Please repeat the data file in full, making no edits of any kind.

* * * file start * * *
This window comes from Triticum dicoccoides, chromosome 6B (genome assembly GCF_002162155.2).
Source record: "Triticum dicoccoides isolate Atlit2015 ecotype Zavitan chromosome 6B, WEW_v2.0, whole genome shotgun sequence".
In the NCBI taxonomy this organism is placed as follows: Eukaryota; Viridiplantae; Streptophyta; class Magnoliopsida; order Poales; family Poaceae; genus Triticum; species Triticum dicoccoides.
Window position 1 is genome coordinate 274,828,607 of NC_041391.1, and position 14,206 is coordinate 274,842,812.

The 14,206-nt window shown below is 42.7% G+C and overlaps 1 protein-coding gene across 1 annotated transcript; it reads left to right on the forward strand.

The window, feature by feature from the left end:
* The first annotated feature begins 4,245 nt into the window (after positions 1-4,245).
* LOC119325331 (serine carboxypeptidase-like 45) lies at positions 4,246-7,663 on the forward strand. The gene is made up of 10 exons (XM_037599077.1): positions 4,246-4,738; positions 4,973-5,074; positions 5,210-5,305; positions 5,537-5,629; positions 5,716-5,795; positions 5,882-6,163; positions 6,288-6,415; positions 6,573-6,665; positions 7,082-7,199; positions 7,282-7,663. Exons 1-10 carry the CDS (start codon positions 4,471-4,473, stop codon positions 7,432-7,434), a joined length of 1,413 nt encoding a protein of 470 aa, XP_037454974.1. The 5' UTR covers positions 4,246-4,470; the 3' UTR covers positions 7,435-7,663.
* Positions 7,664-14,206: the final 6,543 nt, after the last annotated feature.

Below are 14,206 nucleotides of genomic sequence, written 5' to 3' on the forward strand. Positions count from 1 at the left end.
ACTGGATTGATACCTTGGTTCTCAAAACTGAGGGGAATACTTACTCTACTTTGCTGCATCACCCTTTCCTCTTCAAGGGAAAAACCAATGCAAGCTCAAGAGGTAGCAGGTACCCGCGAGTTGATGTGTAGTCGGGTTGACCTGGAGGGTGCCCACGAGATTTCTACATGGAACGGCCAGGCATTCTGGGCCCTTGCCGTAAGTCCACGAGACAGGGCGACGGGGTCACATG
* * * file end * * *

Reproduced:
This window comes from Triticum dicoccoides, chromosome 6B (genome assembly GCF_002162155.2).
Source record: "Triticum dicoccoides isolate Atlit2015 ecotype Zavitan chromosome 6B, WEW_v2.0, whole genome shotgun sequence".
In the NCBI taxonomy this organism is placed as follows: Eukaryota; Viridiplantae; Streptophyta; class Magnoliopsida; order Poales; family Poaceae; genus Triticum; species Triticum dicoccoides.
Window position 1 is genome coordinate 274,828,607 of NC_041391.1, and position 14,206 is coordinate 274,842,812.

The 14,206-nt window shown below is 42.7% G+C and overlaps 1 protein-coding gene across 1 annotated transcript; it reads left to right on the forward strand.

The window, feature by feature from the left end:
* The first annotated feature begins 4,245 nt into the window (after positions 1-4,245).
* LOC119325331 (serine carboxypeptidase-like 45) lies at positions 4,246-7,663 on the forward strand. The gene is made up of 10 exons (XM_037599077.1): positions 4,246-4,738; positions 4,973-5,074; positions 5,210-5,305; positions 5,537-5,629; positions 5,716-5,795; positions 5,882-6,163; positions 6,288-6,415; positions 6,573-6,665; positions 7,082-7,199; positions 7,282-7,663. Exons 1-10 carry the CDS (start codon positions 4,471-4,473, stop codon positions 7,432-7,434), a joined length of 1,413 nt encoding a protein of 470 aa, XP_037454974.1. The 5' UTR covers positions 4,246-4,470; the 3' UTR covers positions 7,435-7,663.
* Positions 7,664-14,206: the final 6,543 nt, after the last annotated feature.

Below are 14,206 nucleotides of genomic sequence, written 5' to 3' on the forward strand. Positions count from 1 at the left end.
ACTGGATTGATACCTTGGTTCTCAAAACTGAGGGGAATACTTACTCTACTTTGCTGCATCACCCTTTCCTCTTCAAGGGAAAAACCAATGCAAGCTCAAGAGGTAGCAGGTACCCGCGAGTTGATGTGTAGTCGGGTTGACCTGGAGGGTGCCCACGAGATTTCTACATGGAACGGCCAGGCATTCTGGGCCCTTGCCGTAAGTCCACGAGACAGGGCGACGGGGTCACATG